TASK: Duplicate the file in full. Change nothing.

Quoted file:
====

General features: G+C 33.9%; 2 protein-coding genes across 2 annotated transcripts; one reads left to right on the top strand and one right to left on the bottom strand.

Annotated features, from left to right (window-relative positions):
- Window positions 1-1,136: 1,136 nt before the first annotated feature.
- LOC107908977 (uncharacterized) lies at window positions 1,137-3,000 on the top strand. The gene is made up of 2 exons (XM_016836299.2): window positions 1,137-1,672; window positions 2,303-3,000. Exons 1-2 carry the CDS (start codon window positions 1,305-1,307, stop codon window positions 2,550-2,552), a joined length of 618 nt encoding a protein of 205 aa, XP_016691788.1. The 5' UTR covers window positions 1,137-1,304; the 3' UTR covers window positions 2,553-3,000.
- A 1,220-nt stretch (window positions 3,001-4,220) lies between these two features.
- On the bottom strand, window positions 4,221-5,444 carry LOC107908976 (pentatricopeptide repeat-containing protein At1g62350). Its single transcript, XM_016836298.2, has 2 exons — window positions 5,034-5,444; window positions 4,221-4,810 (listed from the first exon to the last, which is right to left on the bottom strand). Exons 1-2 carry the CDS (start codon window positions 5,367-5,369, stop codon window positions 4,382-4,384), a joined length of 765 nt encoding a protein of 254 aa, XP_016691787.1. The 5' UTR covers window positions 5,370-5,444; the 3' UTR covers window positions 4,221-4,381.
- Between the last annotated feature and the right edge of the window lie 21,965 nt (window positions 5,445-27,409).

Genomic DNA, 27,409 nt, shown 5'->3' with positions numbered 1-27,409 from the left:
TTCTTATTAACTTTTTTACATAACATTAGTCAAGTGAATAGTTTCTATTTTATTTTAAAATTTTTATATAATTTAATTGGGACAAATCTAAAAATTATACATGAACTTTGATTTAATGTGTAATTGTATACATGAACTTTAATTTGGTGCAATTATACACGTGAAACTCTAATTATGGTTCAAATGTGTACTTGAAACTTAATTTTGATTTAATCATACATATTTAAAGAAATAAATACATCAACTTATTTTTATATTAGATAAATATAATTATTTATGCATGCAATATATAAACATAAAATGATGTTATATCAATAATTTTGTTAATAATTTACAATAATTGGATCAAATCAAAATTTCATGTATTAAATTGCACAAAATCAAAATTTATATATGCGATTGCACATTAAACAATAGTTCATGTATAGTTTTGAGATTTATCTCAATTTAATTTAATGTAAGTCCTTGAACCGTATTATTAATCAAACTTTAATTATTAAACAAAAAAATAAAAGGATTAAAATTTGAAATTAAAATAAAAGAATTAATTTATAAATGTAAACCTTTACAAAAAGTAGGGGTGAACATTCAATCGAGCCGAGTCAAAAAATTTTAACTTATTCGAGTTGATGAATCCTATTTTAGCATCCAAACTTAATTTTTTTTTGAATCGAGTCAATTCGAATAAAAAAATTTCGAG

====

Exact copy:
General features: G+C 33.9%; 2 protein-coding genes across 2 annotated transcripts; one reads left to right on the top strand and one right to left on the bottom strand.

Annotated features, from left to right (window-relative positions):
- Window positions 1-1,136: 1,136 nt before the first annotated feature.
- LOC107908977 (uncharacterized) lies at window positions 1,137-3,000 on the top strand. The gene is made up of 2 exons (XM_016836299.2): window positions 1,137-1,672; window positions 2,303-3,000. Exons 1-2 carry the CDS (start codon window positions 1,305-1,307, stop codon window positions 2,550-2,552), a joined length of 618 nt encoding a protein of 205 aa, XP_016691788.1. The 5' UTR covers window positions 1,137-1,304; the 3' UTR covers window positions 2,553-3,000.
- A 1,220-nt stretch (window positions 3,001-4,220) lies between these two features.
- On the bottom strand, window positions 4,221-5,444 carry LOC107908976 (pentatricopeptide repeat-containing protein At1g62350). Its single transcript, XM_016836298.2, has 2 exons — window positions 5,034-5,444; window positions 4,221-4,810 (listed from the first exon to the last, which is right to left on the bottom strand). Exons 1-2 carry the CDS (start codon window positions 5,367-5,369, stop codon window positions 4,382-4,384), a joined length of 765 nt encoding a protein of 254 aa, XP_016691787.1. The 5' UTR covers window positions 5,370-5,444; the 3' UTR covers window positions 4,221-4,381.
- Between the last annotated feature and the right edge of the window lie 21,965 nt (window positions 5,445-27,409).

Genomic DNA, 27,409 nt, shown 5'->3' with positions numbered 1-27,409 from the left:
TTCTTATTAACTTTTTTACATAACATTAGTCAAGTGAATAGTTTCTATTTTATTTTAAAATTTTTATATAATTTAATTGGGACAAATCTAAAAATTATACATGAACTTTGATTTAATGTGTAATTGTATACATGAACTTTAATTTGGTGCAATTATACACGTGAAACTCTAATTATGGTTCAAATGTGTACTTGAAACTTAATTTTGATTTAATCATACATATTTAAAGAAATAAATACATCAACTTATTTTTATATTAGATAAATATAATTATTTATGCATGCAATATATAAACATAAAATGATGTTATATCAATAATTTTGTTAATAATTTACAATAATTGGATCAAATCAAAATTTCATGTATTAAATTGCACAAAATCAAAATTTATATATGCGATTGCACATTAAACAATAGTTCATGTATAGTTTTGAGATTTATCTCAATTTAATTTAATGTAAGTCCTTGAACCGTATTATTAATCAAACTTTAATTATTAAACAAAAAAATAAAAGGATTAAAATTTGAAATTAAAATAAAAGAATTAATTTATAAATGTAAACCTTTACAAAAAGTAGGGGTGAACATTCAATCGAGCCGAGTCAAAAAATTTTAACTTATTCGAGTTGATGAATCCTATTTTAGCATCCAAACTTAATTTTTTTTTGAATCGAGTCAATTCGAATAAAAAAATTTCGAG